The Nigerian National Petroleum Company Limited is to deduct N242.53bn as subsidy on Premium Motor Spirit, popularly called petrol, from the Federation Account this month.
Although it described the proposed subsidy deduction as a value shortfall, the oil firm stated that the fund would be recovered from February 2022 proceeds due for sharing in the March 2022 Federation Account Allocation Committee meeting.
The NNPC disclosed this in its latest presentation to the FAAC meeting, which was obtained by our correspondent in Abuja on Friday.
It said, “The December 2021 value shortfall recovery on the importation of PMS amounted to N210.38bn.
“The recovery consists of December 2021 value shortfall of N176.48bn plus the outstanding value shortfall recovery of N33.9bn accrued over the 2021 year. The November 2021 spot arrears of N98.81bn is also outstanding.
“The estimated value shortfall of N242.53bn (consisting of N143.72bn for January 2022 recovery plus November spot arrears of N98.81bn) is to be recovered from February 2022 proceed due for sharing at the March 2022 FAAC meeting.”
Recall that in February this year, the NNPC remitted no money to FAAC due to its huge fuel subsidy spending and subsequent deduction from the Federation Account.
On March 3, 2022, state governors lambasted the NNPC for not remitting any funds at last month’s FAAC meeting.
The Chairman of the Nigeria Governors’ Forum and Governor of Ekiti State, Kayode Fayemi, had also wondered how the oil firm was bold enough to declare profit when it had not been meeting its FAAC obligations.
Fayemi had disclosed this alongside other governors during the Nigerian Governors’ Forum session on natural resources at the Nigeria International Energy Summit 2022 in Abuja.
He specifically pointed out that in the last Federation Accounts Allocation Committee meeting in February, the NNPC made zero remittance to the federation.
“We’ve just had the Federation Accounts Allocation Committee meeting a couple of days ago and the NNPC contributed zero to the Federation Accounts this month,” the governor had stated.
Various industry operators told our correspondent that unless the fuel subsidy regime was halted, the deductions might continue, as NNPC had been the sole importer of petrol into Nigeria for more than four years running.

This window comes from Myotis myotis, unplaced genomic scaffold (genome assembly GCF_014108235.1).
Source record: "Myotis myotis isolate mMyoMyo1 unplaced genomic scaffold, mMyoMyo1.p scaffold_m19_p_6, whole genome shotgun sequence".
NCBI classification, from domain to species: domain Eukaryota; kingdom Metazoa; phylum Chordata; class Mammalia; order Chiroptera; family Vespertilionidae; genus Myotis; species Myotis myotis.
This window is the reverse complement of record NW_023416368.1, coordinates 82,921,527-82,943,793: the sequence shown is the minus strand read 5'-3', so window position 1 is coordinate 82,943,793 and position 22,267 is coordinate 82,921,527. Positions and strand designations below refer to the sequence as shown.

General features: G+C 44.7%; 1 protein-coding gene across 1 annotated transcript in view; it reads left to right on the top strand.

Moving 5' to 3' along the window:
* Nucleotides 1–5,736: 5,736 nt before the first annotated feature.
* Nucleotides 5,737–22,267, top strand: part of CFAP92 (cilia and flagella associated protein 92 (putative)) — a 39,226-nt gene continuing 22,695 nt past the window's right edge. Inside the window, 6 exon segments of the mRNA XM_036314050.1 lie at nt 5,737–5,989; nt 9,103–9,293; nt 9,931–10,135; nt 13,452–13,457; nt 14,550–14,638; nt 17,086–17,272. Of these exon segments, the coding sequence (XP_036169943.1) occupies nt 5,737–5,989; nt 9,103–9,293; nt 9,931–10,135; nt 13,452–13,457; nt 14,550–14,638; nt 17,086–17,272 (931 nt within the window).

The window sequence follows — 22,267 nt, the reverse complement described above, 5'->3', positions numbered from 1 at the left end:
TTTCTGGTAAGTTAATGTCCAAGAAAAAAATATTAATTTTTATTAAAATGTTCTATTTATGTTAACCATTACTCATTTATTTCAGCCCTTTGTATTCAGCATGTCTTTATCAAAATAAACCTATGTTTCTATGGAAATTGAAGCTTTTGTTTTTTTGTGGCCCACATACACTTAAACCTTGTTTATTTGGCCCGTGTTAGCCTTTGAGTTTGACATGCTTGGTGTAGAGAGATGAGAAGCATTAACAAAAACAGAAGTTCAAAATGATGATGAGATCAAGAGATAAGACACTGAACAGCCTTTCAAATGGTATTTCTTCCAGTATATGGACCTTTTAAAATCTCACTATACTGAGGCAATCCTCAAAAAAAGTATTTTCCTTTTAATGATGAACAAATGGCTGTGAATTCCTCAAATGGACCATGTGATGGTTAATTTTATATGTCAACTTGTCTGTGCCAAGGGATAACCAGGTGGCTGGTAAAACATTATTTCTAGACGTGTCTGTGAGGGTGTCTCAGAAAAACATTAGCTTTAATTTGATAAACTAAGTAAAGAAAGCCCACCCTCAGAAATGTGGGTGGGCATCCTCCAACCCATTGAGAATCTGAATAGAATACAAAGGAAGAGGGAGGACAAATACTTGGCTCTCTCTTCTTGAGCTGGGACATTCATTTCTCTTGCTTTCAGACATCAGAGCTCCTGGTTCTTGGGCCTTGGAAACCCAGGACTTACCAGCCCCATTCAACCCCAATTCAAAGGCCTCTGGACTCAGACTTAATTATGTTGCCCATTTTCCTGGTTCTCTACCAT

The oil firm had also been shouldering the cost of subsidy on petrol all these years. The actual cost of the commodity is far higher than the approved N162-N165/litre pump price.
The President, Petroleum Products Retail Outlets owners Association of Nigeria, Billy Gillis-Harry, explained that the actual cost of petrol without subsidy was usually a little higher than that of diesel.
He stated that if not for subsidy, PMS would be selling around N550 to N600/litre going by the rise in crude price.
The approved subsidised pump price of PMS in Nigeria is between N162 to N165/litre, but oil marketers stated that the actual cost should be a little higher or about the same price of diesel had it been PMS was deregulated.
The PETROAN president further stated that the N3tn that was projected by the government as subsidy spendings in 2022 might double before the end of the year if the crude oil price continues to rise.
Meanwhile, in NNPC’s latest presentation to FAAC seen in Abuja on Friday, the firm stated that its overall crude oil lifting of 8.13 million barrels (export and domestic crude) in December 2021 recorded 2.21 per cent decrease relative to the 8.31 million barrels lifted in November 2021.
It said Nigeria recorded an average production of 1.31 million barrels in December 2021, adding that crude oil export revenue received in January 2022 amounted to $2.23m.
The report stated that the sum of N253.36bn was the gross domestic crude oil and gas revenue for the month of January 2022.